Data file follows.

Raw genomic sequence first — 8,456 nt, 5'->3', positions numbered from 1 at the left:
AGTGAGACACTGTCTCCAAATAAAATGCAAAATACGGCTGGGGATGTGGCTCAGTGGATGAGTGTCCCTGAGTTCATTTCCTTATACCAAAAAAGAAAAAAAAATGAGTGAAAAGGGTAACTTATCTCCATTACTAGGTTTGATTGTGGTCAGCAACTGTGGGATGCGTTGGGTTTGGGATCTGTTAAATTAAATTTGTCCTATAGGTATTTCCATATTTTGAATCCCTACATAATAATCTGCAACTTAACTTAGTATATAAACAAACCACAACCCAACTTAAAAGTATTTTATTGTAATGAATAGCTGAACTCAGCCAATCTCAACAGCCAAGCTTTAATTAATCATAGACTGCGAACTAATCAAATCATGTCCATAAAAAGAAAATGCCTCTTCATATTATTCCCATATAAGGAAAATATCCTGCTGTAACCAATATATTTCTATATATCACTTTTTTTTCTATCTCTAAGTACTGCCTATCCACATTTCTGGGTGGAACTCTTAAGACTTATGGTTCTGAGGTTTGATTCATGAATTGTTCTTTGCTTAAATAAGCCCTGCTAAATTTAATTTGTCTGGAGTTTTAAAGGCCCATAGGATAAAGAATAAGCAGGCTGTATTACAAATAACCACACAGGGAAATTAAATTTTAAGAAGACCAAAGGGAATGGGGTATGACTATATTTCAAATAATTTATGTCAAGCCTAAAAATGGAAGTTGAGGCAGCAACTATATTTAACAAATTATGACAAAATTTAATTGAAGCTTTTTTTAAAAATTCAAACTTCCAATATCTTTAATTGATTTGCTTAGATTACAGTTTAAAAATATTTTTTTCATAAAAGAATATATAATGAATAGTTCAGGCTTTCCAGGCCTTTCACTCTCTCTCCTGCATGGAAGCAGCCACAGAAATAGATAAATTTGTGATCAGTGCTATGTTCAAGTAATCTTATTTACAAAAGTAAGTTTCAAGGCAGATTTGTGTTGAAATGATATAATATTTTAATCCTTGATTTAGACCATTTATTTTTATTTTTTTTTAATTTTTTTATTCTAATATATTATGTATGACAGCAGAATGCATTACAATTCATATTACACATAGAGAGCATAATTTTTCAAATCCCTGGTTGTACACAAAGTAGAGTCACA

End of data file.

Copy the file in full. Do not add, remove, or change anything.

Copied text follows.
Raw genomic sequence first — 8,456 nt, 5'->3', positions numbered from 1 at the left:
AGTGAGACACTGTCTCCAAATAAAATGCAAAATACGGCTGGGGATGTGGCTCAGTGGATGAGTGTCCCTGAGTTCATTTCCTTATACCAAAAAAGAAAAAAAAATGAGTGAAAAGGGTAACTTATCTCCATTACTAGGTTTGATTGTGGTCAGCAACTGTGGGATGCGTTGGGTTTGGGATCTGTTAAATTAAATTTGTCCTATAGGTATTTCCATATTTTGAATCCCTACATAATAATCTGCAACTTAACTTAGTATATAAACAAACCACAACCCAACTTAAAAGTATTTTATTGTAATGAATAGCTGAACTCAGCCAATCTCAACAGCCAAGCTTTAATTAATCATAGACTGCGAACTAATCAAATCATGTCCATAAAAAGAAAATGCCTCTTCATATTATTCCCATATAAGGAAAATATCCTGCTGTAACCAATATATTTCTATATATCACTTTTTTTTCTATCTCTAAGTACTGCCTATCCACATTTCTGGGTGGAACTCTTAAGACTTATGGTTCTGAGGTTTGATTCATGAATTGTTCTTTGCTTAAATAAGCCCTGCTAAATTTAATTTGTCTGGAGTTTTAAAGGCCCATAGGATAAAGAATAAGCAGGCTGTATTACAAATAACCACACAGGGAAATTAAATTTTAAGAAGACCAAAGGGAATGGGGTATGACTATATTTCAAATAATTTATGTCAAGCCTAAAAATGGAAGTTGAGGCAGCAACTATATTTAACAAATTATGACAAAATTTAATTGAAGCTTTTTTTAAAAATTCAAACTTCCAATATCTTTAATTGATTTGCTTAGATTACAGTTTAAAAATATTTTTTTCATAAAAGAATATATAATGAATAGTTCAGGCTTTCCAGGCCTTTCACTCTCTCTCCTGCATGGAAGCAGCCACAGAAATAGATAAATTTGTGATCAGTGCTATGTTCAAGTAATCTTATTTACAAAAGTAAGTTTCAAGGCAGATTTGTGTTGAAATGATATAATATTTTAATCCTTGATTTAGACCATTTATTTTTATTTTTTTTTAATTTTTTTATTCTAATATATTATGTATGACAGCAGAATGCATTACAATTCATATTACACATAGAGAGCATAATTTTTCAAATCCCTGGTTGTACACAAAGTAGAGTCACA